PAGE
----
This amount will likely increase as online commerce proliferates in regions with untapped consumption needs. The new spending generated by online commerce is possibly due to Indonesia’s high savings rate relative to peer economies, with national savings reaching 32% of GDP, compared with 30% in Vietnam, 28% in Malaysia, and 22% on average across the Organization for Economic Co-operation and Development (OECD) countries.

One sector that appears to have benefited from the growth of online commerce is jewelry. Exports have risen in the past few years from low levels to $4 billion in 2016, comparable in value to Indonesia’s exports of copper and brown coal. McKinsey’s research shows that the increase has been fueled by local artisans, who often rely on online platforms to reach buyers.

E-commerce is currently growing at a rate twice as fast as fragmented trade, trade of consumer packaged goods (CPGs) in retail spaces, forcing many of these independents to turn to the e-commerce model. This in turn creates a sea of individual sellers eager to satisfy e-consumer demand, alongside mass retailers targeting this same demographic.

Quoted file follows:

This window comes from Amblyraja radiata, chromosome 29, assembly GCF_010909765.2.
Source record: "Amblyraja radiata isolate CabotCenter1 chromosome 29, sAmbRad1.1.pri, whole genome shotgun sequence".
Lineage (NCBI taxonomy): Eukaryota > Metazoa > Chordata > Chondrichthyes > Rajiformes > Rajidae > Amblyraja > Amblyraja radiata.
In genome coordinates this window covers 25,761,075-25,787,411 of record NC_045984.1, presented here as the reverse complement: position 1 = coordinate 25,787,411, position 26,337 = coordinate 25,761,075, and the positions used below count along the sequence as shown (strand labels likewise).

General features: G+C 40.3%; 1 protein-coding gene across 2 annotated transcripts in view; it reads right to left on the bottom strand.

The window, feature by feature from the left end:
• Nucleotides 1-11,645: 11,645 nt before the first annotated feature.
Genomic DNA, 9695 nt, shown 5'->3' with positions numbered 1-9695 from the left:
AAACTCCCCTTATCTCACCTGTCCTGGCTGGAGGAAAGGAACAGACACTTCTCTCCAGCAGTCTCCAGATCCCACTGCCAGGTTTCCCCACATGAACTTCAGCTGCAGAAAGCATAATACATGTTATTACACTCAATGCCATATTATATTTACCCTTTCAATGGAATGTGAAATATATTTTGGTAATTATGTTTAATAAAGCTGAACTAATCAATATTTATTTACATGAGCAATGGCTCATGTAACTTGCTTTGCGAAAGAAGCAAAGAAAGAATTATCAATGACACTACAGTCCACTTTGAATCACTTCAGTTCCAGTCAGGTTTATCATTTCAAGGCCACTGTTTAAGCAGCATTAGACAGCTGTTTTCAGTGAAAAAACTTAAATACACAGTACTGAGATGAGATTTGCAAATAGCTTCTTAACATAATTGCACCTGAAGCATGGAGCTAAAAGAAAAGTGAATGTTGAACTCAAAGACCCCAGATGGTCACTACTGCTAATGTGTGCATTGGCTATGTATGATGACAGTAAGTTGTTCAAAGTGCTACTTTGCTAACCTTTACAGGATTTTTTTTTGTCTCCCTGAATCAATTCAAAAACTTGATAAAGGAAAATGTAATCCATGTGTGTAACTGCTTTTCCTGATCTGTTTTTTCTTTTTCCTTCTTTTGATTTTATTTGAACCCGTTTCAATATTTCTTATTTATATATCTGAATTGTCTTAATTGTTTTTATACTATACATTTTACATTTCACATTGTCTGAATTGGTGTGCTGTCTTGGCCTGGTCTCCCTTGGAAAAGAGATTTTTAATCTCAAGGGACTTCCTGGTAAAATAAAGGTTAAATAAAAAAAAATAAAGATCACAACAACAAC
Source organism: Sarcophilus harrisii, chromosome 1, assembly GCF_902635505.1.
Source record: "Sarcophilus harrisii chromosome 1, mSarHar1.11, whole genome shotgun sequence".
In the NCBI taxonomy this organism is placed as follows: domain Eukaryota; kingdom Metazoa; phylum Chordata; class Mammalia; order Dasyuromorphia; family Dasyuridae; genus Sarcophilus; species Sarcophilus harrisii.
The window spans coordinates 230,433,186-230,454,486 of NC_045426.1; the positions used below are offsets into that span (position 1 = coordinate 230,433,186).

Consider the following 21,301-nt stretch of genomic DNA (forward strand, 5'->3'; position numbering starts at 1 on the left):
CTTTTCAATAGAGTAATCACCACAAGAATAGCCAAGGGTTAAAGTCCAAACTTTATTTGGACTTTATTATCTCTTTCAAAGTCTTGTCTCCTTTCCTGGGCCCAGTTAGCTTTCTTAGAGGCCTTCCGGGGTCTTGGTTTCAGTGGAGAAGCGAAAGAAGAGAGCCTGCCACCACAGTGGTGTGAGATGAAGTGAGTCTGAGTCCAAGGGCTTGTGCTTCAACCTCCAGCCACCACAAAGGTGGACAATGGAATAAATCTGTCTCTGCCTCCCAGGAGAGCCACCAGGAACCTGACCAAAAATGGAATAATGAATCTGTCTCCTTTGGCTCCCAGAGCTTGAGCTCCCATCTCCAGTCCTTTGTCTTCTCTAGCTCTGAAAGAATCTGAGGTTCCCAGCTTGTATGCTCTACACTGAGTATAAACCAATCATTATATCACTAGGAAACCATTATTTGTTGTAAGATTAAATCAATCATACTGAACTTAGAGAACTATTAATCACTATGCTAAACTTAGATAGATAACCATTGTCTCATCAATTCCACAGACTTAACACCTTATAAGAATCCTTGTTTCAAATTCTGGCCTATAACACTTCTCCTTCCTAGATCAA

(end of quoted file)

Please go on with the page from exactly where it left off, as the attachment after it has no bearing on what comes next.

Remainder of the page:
Unlike other Asian nations, Indonesians currently allow individual sellers to have market share not only relying on mass retailers to guide their purchasing decisions. This allows the online market segment to be open to any competitor determined enough to form a market impact which is not something you would usually expect to see in other mobile-first nations.

Many Indonesian cities are currently deplorably underdeveloped due to a lack of strong government and infrastructure to support retail construction. However, digital commerce’s rise in popularity exploits this challenge by allowing consumers to purchase goods previously unavailable in their specific places.